04:10 The meningococcal vaccine is given the first time in early adolescence and then the second dose should be given around age 16. The pneumococcal vaccine, that series begins around 4 months of age. And the Haemophilus influenza or HIB vaccine series begins around 2 months of age. Nurses play a major role in helping educate the public and their patients and families about the importance of vaccines. And antibiotics are sometimes used prophylactically so preventatively in patients with a high risk of meningococcal disease or group B strep. This is the NCSBN Clinical Judgment Measurement Model. It's a framework being used now for many NCLEX exam questions and case studies. You may also see it on nursing school or see questions framed using it on your nursing school exams. So now, we're going to connect some of the content you just heard to the first 2 important steps of this model, recognize cues and analyze cues. To be able to recognize and analyze cues in an infant or child who may have meningitis, you have to be really aware of how they may present and how they may present differently if they're a neonate versus an older infant or a child or adolescent. Remember, the neonates may be very very subtle in how they present the meningitis. They may have only feeding differences.

    05:40 They may be refusing feeds. They may or may not have a fever. They may even be hypothermic so never rely on a temperature as a sign of illness because it may not be present. They may be very irritable or lethargic. And, you may see some fontanelle abnormalities. You may also see some seizure activity or they may have seizure activity that has not been identified such as lip smacking or eye deviation or nystagmus, some of the more subtle signs of infant seizures that can be very focal and very limited in how they present. In older children, the signs and symptoms of meningitis will be more pronounced usually, but may not be classic like the ones you may see in older child or adult. So they may complain of neck stiffness or pain. They may complain of pain in general not being able to localize it. They're more likely to have vomiting and pretty forceful vomiting. They're more likely to have nuchal rigidity or stiffness of their neck. The Brudzinski and the Kernig signs are not extremely useful in the pediatric population and not super consistent but you may still see them use as a way to add assessment findings or to elevate suspicion of meningitis. And lastly, being aware of the various ways meningitis can be given to a child to different organisms that do result in meningitis and the risk factors for how to transmit these organisms and how children may get these organisms is very important as well. Being able to be aware of not just the first 2 types of bacterial and viral but all the types of meningitis helps you know what questions to ask as part of the history taking so you can identify the infants and children that are at the high risk for meningitis or more likely to have symptoms related to meningitis.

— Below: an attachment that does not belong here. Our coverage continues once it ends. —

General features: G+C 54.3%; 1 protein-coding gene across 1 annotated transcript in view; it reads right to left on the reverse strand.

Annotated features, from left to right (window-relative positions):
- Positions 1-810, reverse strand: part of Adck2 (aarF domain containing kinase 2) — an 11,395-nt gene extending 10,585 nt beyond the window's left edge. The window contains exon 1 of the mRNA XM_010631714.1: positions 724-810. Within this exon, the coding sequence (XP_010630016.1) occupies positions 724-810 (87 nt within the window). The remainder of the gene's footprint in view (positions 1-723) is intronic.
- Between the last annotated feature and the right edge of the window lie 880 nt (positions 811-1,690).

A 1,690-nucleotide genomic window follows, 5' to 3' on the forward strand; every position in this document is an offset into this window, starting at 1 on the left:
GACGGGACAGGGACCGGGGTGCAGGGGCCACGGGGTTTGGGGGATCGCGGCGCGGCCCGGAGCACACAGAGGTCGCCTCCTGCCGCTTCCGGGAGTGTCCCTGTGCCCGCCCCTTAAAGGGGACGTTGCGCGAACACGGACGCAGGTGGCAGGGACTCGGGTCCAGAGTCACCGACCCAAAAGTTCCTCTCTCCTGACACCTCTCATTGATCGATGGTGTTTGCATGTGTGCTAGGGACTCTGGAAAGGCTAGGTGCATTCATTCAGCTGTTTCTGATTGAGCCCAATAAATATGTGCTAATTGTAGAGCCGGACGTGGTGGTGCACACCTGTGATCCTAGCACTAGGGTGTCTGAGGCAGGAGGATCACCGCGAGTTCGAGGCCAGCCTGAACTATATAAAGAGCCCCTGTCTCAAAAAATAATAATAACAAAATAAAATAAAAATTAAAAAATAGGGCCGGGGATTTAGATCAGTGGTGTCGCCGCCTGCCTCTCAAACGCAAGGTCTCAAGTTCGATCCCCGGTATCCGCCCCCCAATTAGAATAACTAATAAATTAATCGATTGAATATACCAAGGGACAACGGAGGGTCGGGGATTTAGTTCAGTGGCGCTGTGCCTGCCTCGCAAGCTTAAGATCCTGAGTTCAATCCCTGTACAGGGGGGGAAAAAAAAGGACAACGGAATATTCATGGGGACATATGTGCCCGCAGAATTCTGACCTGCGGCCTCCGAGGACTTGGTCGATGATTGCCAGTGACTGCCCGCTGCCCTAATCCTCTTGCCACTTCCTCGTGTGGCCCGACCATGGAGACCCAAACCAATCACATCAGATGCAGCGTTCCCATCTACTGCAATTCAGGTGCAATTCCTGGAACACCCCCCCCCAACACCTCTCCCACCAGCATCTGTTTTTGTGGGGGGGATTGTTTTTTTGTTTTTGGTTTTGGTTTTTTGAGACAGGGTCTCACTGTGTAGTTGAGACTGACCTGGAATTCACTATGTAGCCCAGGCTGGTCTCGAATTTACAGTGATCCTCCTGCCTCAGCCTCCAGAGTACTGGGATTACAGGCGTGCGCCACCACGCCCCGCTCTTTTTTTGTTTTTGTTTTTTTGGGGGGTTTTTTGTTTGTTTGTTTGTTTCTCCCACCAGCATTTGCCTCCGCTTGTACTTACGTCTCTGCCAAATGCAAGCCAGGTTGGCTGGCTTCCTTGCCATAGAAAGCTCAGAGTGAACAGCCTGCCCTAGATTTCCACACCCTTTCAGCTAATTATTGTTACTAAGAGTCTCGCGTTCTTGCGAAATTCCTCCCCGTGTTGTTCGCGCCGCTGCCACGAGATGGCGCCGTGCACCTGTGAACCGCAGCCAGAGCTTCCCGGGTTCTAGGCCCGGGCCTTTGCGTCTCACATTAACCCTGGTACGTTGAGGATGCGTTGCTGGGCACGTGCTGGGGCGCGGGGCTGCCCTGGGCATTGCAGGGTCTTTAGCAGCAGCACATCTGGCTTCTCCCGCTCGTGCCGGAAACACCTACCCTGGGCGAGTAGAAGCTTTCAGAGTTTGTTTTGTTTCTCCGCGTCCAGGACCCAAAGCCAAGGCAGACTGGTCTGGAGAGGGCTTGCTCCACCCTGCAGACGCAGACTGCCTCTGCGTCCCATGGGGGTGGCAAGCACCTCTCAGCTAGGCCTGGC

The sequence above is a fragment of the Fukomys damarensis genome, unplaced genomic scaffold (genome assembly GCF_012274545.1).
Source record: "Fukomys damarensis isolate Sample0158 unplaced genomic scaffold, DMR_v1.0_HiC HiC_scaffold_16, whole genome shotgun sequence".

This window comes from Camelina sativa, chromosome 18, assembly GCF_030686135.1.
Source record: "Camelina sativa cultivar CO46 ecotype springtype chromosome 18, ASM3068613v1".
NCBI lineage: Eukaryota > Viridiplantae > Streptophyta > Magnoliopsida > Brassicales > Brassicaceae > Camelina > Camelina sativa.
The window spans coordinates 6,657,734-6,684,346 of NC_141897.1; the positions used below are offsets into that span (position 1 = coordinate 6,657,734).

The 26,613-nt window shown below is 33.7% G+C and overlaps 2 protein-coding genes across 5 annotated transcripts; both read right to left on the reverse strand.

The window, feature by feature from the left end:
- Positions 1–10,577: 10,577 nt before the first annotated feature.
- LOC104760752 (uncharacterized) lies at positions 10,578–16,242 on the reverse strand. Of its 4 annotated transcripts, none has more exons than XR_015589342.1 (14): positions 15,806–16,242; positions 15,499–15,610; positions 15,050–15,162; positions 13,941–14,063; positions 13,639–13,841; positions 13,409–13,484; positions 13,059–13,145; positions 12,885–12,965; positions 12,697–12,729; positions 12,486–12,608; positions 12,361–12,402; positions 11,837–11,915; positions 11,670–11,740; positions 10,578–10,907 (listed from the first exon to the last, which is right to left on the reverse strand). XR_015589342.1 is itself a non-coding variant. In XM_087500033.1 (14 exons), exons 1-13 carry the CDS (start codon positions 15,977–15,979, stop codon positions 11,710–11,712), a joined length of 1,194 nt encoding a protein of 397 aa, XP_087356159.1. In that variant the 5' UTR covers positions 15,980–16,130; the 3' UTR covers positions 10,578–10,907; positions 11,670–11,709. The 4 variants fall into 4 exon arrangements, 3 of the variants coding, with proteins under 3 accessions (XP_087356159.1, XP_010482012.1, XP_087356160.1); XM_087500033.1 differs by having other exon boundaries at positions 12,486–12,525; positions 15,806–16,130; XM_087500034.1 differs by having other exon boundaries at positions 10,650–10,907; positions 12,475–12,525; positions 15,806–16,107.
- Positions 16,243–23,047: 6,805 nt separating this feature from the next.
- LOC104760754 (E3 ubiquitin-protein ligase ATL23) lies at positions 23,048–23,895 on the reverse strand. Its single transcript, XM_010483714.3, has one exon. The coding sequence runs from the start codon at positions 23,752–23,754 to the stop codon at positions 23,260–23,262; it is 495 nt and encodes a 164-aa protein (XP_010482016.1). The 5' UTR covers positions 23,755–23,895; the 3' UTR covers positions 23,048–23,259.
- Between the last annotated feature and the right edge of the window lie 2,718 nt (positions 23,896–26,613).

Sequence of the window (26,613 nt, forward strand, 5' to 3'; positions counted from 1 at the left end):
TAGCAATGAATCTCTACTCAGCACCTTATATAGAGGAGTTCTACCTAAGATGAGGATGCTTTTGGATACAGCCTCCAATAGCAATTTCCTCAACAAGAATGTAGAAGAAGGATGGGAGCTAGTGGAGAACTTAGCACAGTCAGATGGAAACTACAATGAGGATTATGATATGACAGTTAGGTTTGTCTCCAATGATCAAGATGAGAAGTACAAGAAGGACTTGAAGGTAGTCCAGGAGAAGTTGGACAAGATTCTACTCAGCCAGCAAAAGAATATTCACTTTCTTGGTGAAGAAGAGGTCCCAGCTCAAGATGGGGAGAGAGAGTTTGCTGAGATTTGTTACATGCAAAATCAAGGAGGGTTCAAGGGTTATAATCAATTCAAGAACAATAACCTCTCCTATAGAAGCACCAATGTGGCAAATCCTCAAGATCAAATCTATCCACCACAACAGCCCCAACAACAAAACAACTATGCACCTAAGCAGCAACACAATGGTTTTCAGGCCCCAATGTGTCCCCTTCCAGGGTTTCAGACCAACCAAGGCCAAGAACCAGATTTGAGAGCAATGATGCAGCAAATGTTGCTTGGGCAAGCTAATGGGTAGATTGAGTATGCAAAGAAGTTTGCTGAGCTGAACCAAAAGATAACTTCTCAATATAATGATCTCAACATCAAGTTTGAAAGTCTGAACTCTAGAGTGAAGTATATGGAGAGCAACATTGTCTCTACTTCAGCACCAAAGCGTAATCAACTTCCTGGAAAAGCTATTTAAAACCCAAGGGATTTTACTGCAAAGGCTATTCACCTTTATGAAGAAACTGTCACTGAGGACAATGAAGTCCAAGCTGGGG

About the Lecture

    The lecture Pediatric Meningitis: Diagnosis and Treatment (Nursing) by Elizabeth Stone, PHD, RN, CPEN, CHSE, FAEN is from the course Neurologic Disorders – Pediatric Nursing.

    Included Quiz Questions

    1. Lumbar puncture
    2. CT scan
    3. Two blood cultures, four hours apart
    4. Blood culture and sensitivity test
    1. There is a high risk of a compromised airway.
    2. It can only be performed in a side-lying position.
    3. The needle is inserted between L1-L2 in children under five.
    4. The anatomical landmark is the greater trochanter.
    1. Antibiotics
    2. Intravenous fluids
    3. Antiepileptic medications
    4. ICP monitoring
    1. Meningococcal vaccine
    2. Pneumococcal vaccine
    3. H. influenzae vaccine
    4. Rotavirus vaccine
    5. Diptheria vaccine

    Author of lecture Pediatric Meningitis: Diagnosis and Treatment (Nursing)

     Elizabeth Stone, PHD, RN, CPEN, CHSE, FAEN

    Elizabeth Stone, PHD, RN, CPEN, CHSE, FAEN